Skipping breakfast and other meals leads to the body’s cells becoming less sensitive to insulin. Insulin is a hormone that carries sugar around in the blood, taking it to be used as energy in cells or converting it to fat for storage. When you skip meals and the cell receptors become less sensitive or resistant to insulin, it leads to excess sugar floating around in the bloodstream. The body then tries to produce more insulin to get sugar into the resistant cells. This creates a problematic cyclical pattern resulting in weight gain, insulin sensitivity, and ultimately diabetes. Obesity and diabetes rates are 50 percent lower in breakfast-eaters compared to breakfast skippers. 

 

 
3.     You’ll eat a better variety of foods.
Breakfast eaters tend to make better overall food choices throughout the day. Breakfast skipping encourages overeating at later meals and snacking, which often takes the form of unhealthy high calorie choices. In their overall diets, breakfast eaters typically consume more vegetables and milk, fewer soft drinks, and a lower intake of junk foods such as French fries.
 
 4.     You’ll eat more protein and more vitamins and minerals.
Breakfast eaters are more likely to get enough micronutrients such as calcium, zinc, iron, and vitamins in their diets. They also get a better proportion of protein than breakfast skippers, although the percentages that people commonly consumed (10-12 percent protein of total diet) are still lower than optimal, especially for an athlete or anyone interested in being lean and looking good.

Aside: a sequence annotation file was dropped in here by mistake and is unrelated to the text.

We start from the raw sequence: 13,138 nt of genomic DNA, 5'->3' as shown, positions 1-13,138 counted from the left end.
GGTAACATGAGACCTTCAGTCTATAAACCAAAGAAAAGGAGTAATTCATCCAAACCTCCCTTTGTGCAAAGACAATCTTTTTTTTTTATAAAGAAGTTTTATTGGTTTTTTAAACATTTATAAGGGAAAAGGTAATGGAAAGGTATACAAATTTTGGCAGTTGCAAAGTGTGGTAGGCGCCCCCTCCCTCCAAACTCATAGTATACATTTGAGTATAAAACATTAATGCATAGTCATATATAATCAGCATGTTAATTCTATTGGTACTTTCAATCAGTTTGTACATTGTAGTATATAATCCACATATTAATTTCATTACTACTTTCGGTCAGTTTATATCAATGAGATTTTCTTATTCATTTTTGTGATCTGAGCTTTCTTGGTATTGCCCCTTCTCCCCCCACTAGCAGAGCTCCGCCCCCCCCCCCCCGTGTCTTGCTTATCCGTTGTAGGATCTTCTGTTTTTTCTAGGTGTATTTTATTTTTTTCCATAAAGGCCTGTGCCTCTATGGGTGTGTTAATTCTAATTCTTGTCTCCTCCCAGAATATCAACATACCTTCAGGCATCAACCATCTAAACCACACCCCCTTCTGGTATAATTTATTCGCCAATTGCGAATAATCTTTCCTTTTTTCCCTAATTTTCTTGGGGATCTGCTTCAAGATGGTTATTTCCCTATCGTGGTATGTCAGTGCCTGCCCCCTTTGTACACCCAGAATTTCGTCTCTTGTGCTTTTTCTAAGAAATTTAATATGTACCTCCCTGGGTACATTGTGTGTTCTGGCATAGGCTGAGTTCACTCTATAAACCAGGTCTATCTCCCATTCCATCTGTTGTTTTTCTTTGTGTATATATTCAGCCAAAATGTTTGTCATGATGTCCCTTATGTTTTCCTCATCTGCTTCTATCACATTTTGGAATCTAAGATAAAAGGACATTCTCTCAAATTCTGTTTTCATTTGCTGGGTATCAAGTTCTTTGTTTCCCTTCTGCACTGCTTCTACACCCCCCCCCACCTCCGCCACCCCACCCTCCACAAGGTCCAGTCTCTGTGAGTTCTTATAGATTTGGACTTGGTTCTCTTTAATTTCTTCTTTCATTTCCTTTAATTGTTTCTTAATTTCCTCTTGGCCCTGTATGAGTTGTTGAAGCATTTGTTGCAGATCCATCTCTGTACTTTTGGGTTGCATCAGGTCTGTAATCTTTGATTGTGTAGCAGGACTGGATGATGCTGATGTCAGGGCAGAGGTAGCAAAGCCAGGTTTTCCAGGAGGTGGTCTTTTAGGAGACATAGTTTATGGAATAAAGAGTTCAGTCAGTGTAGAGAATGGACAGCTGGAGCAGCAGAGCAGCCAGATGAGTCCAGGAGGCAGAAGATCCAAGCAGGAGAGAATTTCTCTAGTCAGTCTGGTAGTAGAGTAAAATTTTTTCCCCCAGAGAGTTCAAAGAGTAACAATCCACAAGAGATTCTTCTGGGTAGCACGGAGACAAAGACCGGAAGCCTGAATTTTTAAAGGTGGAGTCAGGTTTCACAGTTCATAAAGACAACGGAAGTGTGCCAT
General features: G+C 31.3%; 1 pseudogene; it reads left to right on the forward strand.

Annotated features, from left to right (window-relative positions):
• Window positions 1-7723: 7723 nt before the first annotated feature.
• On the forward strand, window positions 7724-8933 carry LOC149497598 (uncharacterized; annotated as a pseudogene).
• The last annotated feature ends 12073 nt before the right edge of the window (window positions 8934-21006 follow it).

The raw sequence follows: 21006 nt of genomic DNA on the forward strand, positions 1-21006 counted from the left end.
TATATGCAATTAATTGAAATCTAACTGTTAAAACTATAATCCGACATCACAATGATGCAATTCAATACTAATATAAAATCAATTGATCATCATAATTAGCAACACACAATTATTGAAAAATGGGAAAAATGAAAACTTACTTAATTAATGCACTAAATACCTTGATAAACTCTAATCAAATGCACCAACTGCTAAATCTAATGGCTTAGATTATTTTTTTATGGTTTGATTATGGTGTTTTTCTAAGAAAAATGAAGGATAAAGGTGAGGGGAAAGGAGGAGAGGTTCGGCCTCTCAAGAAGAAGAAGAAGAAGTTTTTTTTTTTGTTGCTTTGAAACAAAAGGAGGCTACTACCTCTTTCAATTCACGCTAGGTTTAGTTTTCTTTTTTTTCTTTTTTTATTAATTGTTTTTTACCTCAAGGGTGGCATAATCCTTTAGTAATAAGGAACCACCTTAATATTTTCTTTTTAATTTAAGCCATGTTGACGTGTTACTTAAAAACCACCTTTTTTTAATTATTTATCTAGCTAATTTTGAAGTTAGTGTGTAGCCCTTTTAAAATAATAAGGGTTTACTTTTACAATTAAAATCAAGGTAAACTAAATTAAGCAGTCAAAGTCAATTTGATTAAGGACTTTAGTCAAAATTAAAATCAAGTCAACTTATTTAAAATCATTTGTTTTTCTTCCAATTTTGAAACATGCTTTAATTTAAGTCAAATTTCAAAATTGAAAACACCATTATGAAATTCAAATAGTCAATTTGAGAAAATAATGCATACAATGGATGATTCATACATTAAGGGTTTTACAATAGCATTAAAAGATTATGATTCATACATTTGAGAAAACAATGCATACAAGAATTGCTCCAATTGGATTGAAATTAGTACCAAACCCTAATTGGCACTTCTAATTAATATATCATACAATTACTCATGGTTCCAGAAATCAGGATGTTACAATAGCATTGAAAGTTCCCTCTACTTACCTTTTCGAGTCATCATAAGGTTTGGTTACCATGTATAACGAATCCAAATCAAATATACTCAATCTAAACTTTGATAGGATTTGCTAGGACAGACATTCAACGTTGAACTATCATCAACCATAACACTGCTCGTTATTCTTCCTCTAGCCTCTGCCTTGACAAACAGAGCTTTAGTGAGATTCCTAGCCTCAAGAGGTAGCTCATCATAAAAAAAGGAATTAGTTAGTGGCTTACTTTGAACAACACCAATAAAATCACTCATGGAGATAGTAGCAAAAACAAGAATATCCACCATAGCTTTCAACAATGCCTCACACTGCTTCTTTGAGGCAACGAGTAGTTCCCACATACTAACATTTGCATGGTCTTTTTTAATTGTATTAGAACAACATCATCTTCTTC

Breakfast eaters get a larger amount of fiber in their diets, a key element of health and ideal body composition. Fiber and protein are thought to be one of the reasons for breakfast eaters having better body compositions. Check out The Protein Goal Diet for thoughts on protein consumption for fat loss.
 
5.     You’ll be smarter.
Research shows that eating breakfast improves performance on free recall and recognition memory tasks. It will also help you to sustain your memory function for several hours after eating by modulating both short- and long-term metabolic responses.